“There are many species that we’ve described — that I’ve worked on — that, if you were using the [International Union for Conservation of Nature] Red List criteria, they’d be designated as threatened or endangered,” Bond said, adding that “a number of species … are now extinct,” and exist only in museum collections.
Two of them, he said, were trapdoor spider species in Dana Point and Palm Springs that were wiped out by the construction of golf courses.
The International Union for Conservation of Nature has no invertebrates on its Red List, although it is looking to include them in the future — prioritizing certain taxonomic groups including “bumblebees, monarch butterflies, swallowtail butterflies, freshwater crustaceans, dragonflies, velvet worms, giant clams, abalones, sea urchins” and “selected families of spiders, scorpions, and grasshoppers.”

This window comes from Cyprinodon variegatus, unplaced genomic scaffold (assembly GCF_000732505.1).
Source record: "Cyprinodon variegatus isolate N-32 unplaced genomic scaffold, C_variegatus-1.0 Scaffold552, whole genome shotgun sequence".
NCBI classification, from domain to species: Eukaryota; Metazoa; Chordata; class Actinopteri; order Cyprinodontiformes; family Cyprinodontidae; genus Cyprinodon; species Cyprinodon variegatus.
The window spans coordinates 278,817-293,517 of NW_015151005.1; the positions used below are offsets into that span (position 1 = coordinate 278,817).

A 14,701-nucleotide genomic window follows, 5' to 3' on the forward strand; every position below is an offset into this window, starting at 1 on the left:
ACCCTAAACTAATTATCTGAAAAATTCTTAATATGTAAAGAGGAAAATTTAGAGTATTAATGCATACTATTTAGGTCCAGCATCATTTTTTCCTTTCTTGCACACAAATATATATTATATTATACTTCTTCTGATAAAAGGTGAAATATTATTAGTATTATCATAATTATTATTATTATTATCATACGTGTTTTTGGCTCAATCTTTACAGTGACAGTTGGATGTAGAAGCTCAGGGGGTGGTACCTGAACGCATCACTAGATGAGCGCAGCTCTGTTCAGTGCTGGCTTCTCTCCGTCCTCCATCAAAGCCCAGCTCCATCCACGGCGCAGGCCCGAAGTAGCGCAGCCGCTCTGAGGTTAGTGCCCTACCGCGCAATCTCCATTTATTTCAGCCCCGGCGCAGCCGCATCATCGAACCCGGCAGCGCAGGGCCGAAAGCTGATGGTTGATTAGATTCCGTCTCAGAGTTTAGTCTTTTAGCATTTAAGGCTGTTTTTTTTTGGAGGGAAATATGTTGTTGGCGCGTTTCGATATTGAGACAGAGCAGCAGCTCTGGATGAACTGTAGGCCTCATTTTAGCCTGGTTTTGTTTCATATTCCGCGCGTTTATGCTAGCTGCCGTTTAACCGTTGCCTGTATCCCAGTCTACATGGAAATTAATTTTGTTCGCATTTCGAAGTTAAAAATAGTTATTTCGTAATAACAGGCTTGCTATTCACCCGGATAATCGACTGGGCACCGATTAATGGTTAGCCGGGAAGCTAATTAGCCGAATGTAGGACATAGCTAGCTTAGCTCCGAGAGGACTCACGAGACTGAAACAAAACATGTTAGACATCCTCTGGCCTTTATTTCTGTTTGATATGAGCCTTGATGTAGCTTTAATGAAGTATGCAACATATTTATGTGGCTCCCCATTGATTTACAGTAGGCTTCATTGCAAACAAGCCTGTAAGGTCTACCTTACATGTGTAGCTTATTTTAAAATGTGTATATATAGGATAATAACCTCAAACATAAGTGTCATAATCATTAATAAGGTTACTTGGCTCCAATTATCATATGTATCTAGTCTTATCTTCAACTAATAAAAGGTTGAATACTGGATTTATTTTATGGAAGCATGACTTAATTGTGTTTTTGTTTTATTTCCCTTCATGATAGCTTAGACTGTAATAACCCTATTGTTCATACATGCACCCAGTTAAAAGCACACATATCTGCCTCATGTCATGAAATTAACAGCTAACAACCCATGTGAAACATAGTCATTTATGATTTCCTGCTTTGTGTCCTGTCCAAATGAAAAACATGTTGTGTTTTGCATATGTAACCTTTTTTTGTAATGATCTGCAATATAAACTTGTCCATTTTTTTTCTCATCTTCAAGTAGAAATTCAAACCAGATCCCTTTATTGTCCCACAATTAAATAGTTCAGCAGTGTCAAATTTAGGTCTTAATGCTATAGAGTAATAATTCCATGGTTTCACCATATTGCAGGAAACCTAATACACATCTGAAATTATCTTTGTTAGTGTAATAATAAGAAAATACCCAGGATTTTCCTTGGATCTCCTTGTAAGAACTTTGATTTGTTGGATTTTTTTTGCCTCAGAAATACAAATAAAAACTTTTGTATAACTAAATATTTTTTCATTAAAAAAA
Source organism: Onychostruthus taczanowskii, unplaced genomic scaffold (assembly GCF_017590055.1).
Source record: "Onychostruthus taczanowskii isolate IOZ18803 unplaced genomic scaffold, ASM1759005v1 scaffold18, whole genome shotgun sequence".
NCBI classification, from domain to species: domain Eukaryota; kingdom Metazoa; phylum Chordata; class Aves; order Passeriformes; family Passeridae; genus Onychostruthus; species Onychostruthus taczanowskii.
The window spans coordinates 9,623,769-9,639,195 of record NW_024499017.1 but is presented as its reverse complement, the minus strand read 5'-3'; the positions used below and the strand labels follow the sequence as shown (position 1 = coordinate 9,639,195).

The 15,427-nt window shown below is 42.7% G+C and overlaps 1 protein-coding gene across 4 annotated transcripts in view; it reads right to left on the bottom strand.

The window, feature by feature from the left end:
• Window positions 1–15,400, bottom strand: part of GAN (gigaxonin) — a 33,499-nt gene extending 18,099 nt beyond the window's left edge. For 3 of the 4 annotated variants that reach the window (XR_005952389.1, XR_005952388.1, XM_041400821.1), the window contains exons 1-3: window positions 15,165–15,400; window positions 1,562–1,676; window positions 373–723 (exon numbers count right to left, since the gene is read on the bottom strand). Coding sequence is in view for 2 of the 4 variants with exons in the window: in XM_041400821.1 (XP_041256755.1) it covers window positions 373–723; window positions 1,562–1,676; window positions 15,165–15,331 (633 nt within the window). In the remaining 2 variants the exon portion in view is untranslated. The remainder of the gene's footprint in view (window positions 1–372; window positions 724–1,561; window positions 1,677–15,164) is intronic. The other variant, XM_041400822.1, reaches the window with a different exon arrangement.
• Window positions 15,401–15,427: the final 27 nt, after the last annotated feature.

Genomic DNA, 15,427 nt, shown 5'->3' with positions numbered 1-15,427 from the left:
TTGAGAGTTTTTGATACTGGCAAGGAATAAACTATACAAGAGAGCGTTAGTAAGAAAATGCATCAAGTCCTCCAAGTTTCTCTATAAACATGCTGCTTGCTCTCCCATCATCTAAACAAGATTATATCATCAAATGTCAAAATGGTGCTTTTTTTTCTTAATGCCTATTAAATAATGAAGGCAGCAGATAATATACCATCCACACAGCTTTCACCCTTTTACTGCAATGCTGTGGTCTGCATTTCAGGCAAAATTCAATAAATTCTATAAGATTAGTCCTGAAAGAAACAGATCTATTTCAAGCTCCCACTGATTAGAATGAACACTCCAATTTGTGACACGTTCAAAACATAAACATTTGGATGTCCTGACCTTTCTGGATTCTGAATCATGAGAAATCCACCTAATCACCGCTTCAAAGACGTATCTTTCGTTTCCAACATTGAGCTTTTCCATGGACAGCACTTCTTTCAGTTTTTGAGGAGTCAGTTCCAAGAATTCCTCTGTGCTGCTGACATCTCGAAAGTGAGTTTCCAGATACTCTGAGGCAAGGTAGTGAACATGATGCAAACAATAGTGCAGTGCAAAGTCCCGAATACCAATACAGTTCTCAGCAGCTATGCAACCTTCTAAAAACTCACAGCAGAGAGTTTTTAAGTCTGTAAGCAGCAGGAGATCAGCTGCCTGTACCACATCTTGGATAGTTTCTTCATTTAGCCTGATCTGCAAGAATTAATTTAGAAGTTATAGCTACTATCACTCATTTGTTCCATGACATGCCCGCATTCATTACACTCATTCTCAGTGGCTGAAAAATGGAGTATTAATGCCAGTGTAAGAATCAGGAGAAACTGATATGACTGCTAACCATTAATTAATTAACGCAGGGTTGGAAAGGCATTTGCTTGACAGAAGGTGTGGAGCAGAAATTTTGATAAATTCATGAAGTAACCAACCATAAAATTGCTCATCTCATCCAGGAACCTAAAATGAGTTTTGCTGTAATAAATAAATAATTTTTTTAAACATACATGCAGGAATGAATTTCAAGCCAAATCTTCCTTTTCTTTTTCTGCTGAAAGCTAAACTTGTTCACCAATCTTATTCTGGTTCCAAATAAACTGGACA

The situation is concerning, Bond said, considering how important spiders are for healthy, functioning ecosystems. They not only keep insect populations in check, but they provide sustenance for animals such as birds and mammals.
And, he said, they’re really cool.
Some spiders, he said, form aggregations and cooperate in brood care — in which adult spiders care for other spiders’ offspring. Others appear to participate in lekking behavior, in which two or more males will perform for a female — duking it out through courtship displays — to gain her favor.
Then there’s the portia spider — a kind of jumping spider — which appears to use trial and error when faced with new kinds of prey, and then seems to remember what worked when faced with similar prey.
Asked if spiders have brains, or neuronal circuity more like that of octopuses, Bond laughed, and said that while they have a centralized ganglion up in the front part of the face, “you probably don’t want to over-glamorize their intelligence.”
They’re no octopuses, he said, but that doesn’t mean spiders aren’t worthy of our awe, respect and protection.